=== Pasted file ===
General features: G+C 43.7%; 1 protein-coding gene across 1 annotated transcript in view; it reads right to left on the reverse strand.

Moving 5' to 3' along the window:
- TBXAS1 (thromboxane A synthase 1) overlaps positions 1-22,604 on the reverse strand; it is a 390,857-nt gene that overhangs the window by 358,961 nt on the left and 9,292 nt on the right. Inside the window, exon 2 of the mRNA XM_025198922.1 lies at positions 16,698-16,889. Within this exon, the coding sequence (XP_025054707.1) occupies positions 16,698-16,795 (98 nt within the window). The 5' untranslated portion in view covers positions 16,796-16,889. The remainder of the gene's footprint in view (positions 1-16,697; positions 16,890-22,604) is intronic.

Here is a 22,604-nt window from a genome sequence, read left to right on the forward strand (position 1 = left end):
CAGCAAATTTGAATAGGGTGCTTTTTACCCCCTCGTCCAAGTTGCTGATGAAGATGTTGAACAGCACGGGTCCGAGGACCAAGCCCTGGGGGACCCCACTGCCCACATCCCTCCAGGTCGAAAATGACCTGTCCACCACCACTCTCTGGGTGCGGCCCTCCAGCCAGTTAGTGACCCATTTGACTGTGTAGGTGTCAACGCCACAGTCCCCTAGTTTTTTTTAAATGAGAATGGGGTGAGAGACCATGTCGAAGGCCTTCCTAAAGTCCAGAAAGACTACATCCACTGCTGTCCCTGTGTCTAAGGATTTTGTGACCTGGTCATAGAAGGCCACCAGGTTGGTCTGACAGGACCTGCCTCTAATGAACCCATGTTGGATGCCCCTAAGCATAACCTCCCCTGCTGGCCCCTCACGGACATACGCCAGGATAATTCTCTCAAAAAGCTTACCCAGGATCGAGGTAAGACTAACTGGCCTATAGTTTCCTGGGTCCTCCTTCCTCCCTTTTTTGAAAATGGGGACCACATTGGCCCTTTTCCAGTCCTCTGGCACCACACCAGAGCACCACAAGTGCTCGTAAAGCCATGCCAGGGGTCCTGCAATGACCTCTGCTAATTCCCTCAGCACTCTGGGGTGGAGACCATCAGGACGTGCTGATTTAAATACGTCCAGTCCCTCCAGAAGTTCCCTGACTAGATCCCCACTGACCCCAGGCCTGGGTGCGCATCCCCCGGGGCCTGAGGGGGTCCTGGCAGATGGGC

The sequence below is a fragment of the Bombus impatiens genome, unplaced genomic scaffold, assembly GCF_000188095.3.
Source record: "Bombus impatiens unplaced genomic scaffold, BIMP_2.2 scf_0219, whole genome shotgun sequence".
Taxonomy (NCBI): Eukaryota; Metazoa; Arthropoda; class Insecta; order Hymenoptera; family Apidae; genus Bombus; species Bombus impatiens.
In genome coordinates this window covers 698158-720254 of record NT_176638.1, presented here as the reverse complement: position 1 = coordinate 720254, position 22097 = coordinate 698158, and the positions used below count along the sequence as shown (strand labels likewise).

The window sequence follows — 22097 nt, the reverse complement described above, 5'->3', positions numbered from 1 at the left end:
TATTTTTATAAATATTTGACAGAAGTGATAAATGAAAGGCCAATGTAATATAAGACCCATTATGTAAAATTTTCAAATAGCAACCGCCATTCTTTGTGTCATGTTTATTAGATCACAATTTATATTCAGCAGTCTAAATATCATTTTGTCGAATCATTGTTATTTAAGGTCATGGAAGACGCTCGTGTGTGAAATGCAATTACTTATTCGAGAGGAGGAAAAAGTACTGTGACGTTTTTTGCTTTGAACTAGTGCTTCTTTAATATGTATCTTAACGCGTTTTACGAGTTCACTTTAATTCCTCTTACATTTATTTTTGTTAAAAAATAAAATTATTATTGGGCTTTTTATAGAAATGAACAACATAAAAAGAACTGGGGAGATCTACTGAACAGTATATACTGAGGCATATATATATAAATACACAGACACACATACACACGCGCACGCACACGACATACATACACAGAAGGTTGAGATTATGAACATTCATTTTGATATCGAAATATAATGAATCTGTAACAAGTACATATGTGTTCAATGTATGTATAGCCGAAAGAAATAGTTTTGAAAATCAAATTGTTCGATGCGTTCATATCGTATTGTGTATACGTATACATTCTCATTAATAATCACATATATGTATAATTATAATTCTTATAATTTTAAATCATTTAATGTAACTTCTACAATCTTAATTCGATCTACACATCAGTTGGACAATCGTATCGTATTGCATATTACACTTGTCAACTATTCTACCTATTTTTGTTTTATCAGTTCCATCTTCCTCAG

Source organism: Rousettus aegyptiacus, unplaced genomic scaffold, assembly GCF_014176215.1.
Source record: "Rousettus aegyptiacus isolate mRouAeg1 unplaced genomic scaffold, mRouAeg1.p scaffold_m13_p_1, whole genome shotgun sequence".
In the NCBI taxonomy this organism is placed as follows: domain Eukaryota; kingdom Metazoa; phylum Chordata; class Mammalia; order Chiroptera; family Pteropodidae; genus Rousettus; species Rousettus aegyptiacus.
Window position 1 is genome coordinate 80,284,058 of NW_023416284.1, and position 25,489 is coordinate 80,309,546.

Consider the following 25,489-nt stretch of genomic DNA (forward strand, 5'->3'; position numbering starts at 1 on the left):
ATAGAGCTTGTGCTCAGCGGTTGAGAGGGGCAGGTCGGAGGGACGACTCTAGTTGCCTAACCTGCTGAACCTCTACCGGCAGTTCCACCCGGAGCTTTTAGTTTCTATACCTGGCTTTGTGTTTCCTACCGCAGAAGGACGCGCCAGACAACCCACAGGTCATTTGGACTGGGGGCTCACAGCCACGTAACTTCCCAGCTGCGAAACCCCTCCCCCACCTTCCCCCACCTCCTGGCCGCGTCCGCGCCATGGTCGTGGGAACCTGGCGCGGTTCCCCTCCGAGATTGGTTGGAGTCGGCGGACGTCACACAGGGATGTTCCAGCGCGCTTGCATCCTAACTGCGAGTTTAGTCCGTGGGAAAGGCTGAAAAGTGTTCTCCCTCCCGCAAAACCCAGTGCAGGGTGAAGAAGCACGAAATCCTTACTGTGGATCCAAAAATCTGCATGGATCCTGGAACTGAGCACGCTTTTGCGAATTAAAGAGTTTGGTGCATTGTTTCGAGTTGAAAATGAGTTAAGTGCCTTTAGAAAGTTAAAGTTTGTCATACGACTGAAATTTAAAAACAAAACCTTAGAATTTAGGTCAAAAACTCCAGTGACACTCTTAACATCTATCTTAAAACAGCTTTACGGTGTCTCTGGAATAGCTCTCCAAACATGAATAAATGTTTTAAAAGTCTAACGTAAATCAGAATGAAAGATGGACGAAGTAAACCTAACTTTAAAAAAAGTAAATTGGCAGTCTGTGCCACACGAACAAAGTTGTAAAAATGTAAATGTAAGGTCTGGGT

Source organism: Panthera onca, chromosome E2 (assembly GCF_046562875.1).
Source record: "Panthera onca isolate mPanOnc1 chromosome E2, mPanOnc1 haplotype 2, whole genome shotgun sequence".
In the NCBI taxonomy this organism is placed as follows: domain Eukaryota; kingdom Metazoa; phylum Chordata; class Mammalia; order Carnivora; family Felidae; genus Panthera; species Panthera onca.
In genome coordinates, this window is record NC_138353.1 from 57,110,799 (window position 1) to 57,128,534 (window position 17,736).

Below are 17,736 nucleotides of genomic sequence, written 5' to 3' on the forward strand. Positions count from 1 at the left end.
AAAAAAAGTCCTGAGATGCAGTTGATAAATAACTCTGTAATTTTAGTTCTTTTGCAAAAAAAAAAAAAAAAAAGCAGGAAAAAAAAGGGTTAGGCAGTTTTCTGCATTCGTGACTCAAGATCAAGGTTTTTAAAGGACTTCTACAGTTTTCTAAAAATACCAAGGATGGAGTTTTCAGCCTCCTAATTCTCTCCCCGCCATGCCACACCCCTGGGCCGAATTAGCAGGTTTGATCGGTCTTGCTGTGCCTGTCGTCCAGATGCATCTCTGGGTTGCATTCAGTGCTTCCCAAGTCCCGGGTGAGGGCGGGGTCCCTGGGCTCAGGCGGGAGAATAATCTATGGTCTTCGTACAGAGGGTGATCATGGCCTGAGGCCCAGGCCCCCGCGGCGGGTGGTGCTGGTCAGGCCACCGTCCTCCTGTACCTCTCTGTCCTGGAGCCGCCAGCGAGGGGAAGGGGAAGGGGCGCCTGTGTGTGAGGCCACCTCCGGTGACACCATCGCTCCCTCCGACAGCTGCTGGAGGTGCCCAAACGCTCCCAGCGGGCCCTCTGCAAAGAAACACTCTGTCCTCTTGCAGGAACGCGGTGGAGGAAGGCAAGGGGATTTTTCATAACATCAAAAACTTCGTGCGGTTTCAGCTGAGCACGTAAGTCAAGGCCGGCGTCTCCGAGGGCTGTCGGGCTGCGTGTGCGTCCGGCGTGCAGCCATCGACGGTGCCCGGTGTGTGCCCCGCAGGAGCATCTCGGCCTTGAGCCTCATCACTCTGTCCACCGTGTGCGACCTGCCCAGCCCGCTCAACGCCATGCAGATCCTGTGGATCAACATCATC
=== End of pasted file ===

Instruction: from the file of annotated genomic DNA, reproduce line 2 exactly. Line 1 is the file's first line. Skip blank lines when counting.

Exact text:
Moving 5' to 3' along the window: